Fall 2019

Fall 2019 Season

halston documentary


Monday, September 9 @ 7:00 PM

The Long Island Museum of American Art, History and Carriages
1200 NY-25A, Stony Brook, NY 11790

Guest Speaker: Frédéric Tcheng, Director

Moderator: Tom Needham, Host of THE SOUNDS OF FILM on Stony Brook University’s Own Radio Station, WUSB

*Admission to the film includes admission to the exhibit:

Halston, a name synonymous with 1970s fashion and glamour was born in Iowa in 1932. Roy Halston Frowick began his career in fashion as a milliner designing hats for Bergdorf Goodman and rose to prominence in 1961 when he designed his iconic pillbox hat for Jacqueline Kennedy for the presidential inauguration. In 1969 he launched his ready-to- wear line revolutionizing fashion with designs in fabulous ultra suede and soft, graceful fabrics that liberated the body and embraced the look of Grecian goddess silhouettes. His use of fabrics and design were perfect for dancing and came to define the look of the disco era. The luxurious comfort wear was perfect for Studio54, where celebrities like Liza, Liz and Bianca were often seen on his arm and in his clothes.

Directed by Frederic Tcheng, HALSTON provides a treasure trove of archival footage. Famous models of the era like Marisa Berenson, Karen Bjornson, Pat Cleveland, and Iman, were known as “Halstonettes” are seen floating down runways with their dresses billowing around them like clouds. Halston’s relationship with these and other elite models was synergistic—- collections were designed around these women. The unstructured shapes and fluid fabrics were so inviting, and seeing the dresses in motion made every women want to try them on and own one.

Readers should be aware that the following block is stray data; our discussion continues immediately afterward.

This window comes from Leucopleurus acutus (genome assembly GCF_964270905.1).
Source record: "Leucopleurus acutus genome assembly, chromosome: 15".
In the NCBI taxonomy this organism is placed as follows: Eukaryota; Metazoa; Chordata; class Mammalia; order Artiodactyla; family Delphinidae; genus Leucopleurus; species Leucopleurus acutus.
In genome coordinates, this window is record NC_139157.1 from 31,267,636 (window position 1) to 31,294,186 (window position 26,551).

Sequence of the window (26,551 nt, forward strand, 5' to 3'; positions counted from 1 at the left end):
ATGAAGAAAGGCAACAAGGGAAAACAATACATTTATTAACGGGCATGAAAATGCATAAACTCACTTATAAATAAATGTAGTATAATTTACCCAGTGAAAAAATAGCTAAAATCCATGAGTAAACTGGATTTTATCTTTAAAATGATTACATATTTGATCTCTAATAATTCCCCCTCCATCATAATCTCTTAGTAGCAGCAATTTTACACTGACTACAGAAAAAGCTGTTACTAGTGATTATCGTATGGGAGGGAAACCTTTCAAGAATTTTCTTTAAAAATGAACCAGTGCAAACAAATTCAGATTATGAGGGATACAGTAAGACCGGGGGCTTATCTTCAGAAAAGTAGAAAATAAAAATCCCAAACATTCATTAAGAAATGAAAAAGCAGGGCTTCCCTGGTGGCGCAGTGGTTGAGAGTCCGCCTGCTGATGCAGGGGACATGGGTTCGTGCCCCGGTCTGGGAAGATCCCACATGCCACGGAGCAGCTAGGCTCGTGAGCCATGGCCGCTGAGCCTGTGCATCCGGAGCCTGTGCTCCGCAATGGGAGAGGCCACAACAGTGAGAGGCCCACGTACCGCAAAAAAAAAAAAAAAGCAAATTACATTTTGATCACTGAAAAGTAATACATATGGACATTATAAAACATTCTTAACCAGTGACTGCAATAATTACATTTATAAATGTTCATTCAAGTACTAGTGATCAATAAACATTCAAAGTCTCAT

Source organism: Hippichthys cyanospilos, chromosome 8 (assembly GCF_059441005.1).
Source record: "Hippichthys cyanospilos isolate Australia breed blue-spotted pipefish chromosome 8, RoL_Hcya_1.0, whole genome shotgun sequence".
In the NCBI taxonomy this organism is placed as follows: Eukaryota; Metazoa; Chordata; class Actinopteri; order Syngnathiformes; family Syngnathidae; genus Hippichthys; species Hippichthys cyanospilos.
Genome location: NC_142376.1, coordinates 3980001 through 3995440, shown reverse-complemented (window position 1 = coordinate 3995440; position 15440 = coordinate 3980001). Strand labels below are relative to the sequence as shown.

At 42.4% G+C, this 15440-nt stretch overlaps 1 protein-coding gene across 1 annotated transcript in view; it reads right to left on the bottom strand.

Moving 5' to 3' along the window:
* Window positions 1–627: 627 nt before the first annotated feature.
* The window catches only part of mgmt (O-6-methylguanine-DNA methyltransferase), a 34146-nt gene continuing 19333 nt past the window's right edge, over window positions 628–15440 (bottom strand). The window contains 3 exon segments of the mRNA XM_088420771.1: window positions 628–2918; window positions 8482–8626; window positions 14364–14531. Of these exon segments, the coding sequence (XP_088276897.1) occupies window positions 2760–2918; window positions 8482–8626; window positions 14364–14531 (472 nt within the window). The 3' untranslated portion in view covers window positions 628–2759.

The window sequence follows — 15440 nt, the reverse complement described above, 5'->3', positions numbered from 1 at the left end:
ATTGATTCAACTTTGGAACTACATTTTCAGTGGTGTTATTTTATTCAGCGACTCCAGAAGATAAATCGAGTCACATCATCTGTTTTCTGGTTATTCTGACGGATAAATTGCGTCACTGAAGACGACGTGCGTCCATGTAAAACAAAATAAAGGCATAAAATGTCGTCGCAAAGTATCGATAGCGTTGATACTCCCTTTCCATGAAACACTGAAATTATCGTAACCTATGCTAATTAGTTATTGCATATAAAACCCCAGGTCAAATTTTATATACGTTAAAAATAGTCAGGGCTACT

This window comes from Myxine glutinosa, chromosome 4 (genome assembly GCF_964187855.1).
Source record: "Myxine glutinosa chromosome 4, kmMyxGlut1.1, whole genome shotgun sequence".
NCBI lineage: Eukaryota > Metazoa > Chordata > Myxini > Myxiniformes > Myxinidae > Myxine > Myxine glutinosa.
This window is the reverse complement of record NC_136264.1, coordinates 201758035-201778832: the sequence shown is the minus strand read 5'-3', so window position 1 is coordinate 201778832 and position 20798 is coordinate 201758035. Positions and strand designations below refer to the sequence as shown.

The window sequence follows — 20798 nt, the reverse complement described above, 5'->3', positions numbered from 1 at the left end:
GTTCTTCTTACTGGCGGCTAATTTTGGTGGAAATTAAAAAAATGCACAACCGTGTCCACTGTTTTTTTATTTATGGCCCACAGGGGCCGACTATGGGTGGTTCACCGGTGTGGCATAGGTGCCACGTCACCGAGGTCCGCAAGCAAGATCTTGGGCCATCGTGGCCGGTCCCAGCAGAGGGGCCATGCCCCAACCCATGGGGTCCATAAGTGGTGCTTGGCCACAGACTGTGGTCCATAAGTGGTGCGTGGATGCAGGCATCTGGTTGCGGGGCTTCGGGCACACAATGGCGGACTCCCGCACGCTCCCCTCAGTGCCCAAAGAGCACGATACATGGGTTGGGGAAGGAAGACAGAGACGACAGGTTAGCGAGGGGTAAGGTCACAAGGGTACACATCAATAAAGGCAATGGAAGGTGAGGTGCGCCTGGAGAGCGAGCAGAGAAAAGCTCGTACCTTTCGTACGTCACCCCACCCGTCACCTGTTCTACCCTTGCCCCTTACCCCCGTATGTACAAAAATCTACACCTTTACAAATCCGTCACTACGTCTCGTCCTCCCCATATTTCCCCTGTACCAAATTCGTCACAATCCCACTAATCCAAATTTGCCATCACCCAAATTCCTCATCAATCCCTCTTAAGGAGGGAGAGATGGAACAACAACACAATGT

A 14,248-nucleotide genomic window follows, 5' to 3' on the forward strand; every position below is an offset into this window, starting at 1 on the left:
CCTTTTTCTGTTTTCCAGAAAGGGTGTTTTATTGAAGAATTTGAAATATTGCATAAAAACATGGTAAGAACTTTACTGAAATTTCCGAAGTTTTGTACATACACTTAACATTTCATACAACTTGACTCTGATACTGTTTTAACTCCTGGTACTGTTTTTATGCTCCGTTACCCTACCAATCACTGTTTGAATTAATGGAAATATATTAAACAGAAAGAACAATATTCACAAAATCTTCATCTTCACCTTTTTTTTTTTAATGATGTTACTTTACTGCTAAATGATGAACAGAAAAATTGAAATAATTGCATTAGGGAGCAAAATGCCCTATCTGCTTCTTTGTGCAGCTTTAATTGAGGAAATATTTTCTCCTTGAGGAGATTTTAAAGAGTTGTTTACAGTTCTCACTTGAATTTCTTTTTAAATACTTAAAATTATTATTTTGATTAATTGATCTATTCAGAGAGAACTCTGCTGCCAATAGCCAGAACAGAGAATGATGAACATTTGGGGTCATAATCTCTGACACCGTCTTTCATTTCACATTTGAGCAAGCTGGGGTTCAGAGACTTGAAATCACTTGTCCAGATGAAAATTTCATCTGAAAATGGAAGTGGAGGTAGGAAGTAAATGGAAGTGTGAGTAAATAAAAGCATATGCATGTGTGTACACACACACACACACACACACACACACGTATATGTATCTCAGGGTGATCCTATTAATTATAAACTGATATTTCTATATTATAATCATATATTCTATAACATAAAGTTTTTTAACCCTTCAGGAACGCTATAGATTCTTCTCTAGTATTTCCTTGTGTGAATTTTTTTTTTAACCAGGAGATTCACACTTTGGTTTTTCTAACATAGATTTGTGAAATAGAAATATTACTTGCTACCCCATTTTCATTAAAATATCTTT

As a shrewd marketer with an eye on the future, Halston took a gamble and created a line for JCPenny in the 1980’s, becoming the first high-end designer to create a secondary line with a mass retailer. These collaborations are commonplace today, and while Halston’s move was innovative, it also marked the beginning of the end as corporate greed and clashing personalities came into play, causing the Halston brand to fade out shortly after the end of disco era. This compelling film not only illustrates the rise and fall of a brilliant designer, it touches on themes of globalization, branding, and the ideological shift from the freewheeling 1970s to the cutthroat, business obsessed 1980s.

Time: 105 minutes

clean hands documentary


Monday, September 16 @ 7:00 PM

Theatre Three
412 Main Street, Port Jefferson, New York, 11777

Guest Speaker: Michael Dominic, Director

Directed by award winner Michael Dominic, CLEAN HANDS is a heart-breaking, eyeopening, mesmerizing documentary about a Central American family in extreme poverty—describing the hope and innocence of the children, rescue and salvation, and the challenges, which are actually universal. The film was shot over the course of seven years (2011-2018) in Nicaragua, and follows the Lopez family surviving against the backdrop of La Chureca, Central America’s largest garbage dump. The children are ages 6 to 10 and have never been to school.